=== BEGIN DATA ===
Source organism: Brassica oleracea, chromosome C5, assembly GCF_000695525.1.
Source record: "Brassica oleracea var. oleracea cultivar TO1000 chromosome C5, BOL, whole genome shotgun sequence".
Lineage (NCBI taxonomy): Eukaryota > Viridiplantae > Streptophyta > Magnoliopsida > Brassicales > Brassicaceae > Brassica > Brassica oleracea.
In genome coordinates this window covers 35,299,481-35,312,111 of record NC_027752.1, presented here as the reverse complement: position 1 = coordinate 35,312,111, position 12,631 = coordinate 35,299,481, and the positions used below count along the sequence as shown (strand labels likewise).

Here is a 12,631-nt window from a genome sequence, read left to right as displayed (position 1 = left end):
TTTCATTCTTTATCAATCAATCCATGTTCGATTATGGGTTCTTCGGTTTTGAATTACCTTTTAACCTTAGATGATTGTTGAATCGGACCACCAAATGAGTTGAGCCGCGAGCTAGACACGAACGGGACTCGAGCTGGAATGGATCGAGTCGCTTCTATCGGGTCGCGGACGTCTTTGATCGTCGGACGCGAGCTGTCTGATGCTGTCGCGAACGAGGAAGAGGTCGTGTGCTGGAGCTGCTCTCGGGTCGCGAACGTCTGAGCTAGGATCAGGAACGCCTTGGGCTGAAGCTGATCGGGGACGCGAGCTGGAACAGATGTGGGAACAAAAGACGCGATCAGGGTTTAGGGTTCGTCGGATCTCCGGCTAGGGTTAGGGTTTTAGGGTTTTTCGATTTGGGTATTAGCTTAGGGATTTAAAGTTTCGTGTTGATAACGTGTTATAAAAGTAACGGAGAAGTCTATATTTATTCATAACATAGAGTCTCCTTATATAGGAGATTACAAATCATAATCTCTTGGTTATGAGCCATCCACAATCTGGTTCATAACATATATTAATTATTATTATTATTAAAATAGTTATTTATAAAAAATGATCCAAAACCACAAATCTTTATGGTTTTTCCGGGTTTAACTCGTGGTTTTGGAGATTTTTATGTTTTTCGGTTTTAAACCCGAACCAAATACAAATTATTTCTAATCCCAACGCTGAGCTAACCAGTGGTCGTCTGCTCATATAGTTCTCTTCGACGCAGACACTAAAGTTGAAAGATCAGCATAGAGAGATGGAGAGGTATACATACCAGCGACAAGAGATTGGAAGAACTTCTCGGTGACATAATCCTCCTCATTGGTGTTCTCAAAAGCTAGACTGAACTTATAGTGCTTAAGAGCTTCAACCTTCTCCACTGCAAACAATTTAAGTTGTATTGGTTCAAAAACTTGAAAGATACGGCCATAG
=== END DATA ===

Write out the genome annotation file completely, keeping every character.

Source organism: Brassica oleracea, chromosome C5, assembly GCF_000695525.1.
Source record: "Brassica oleracea var. oleracea cultivar TO1000 chromosome C5, BOL, whole genome shotgun sequence".
Lineage (NCBI taxonomy): Eukaryota > Viridiplantae > Streptophyta > Magnoliopsida > Brassicales > Brassicaceae > Brassica > Brassica oleracea.
In genome coordinates this window covers 35,299,481-35,312,111 of record NC_027752.1, presented here as the reverse complement: position 1 = coordinate 35,312,111, position 12,631 = coordinate 35,299,481, and the positions used below count along the sequence as shown (strand labels likewise).

Here is a 12,631-nt window from a genome sequence, read left to right as displayed (position 1 = left end):
TTTCATTCTTTATCAATCAATCCATGTTCGATTATGGGTTCTTCGGTTTTGAATTACCTTTTAACCTTAGATGATTGTTGAATCGGACCACCAAATGAGTTGAGCCGCGAGCTAGACACGAACGGGACTCGAGCTGGAATGGATCGAGTCGCTTCTATCGGGTCGCGGACGTCTTTGATCGTCGGACGCGAGCTGTCTGATGCTGTCGCGAACGAGGAAGAGGTCGTGTGCTGGAGCTGCTCTCGGGTCGCGAACGTCTGAGCTAGGATCAGGAACGCCTTGGGCTGAAGCTGATCGGGGACGCGAGCTGGAACAGATGTGGGAACAAAAGACGCGATCAGGGTTTAGGGTTCGTCGGATCTCCGGCTAGGGTTAGGGTTTTAGGGTTTTTCGATTTGGGTATTAGCTTAGGGATTTAAAGTTTCGTGTTGATAACGTGTTATAAAAGTAACGGAGAAGTCTATATTTATTCATAACATAGAGTCTCCTTATATAGGAGATTACAAATCATAATCTCTTGGTTATGAGCCATCCACAATCTGGTTCATAACATATATTAATTATTATTATTATTAAAATAGTTATTTATAAAAAATGATCCAAAACCACAAATCTTTATGGTTTTTCCGGGTTTAACTCGTGGTTTTGGAGATTTTTATGTTTTTCGGTTTTAAACCCGAACCAAATACAAATTATTTCTAATCCCAACGCTGAGCTAACCAGTGGTCGTCTGCTCATATAGTTCTCTTCGACGCAGACACTAAAGTTGAAAGATCAGCATAGAGAGATGGAGAGGTATACATACCAGCGACAAGAGATTGGAAGAACTTCTCGGTGACATAATCCTCCTCATTGGTGTTCTCAAAAGCTAGACTGAACTTATAGTGCTTAAGAGCTTCAACCTTCTCCACTGCAAACAATTTAAGTTGTATTGGTTCAAAAACTTGAAAGATACGGCCATAG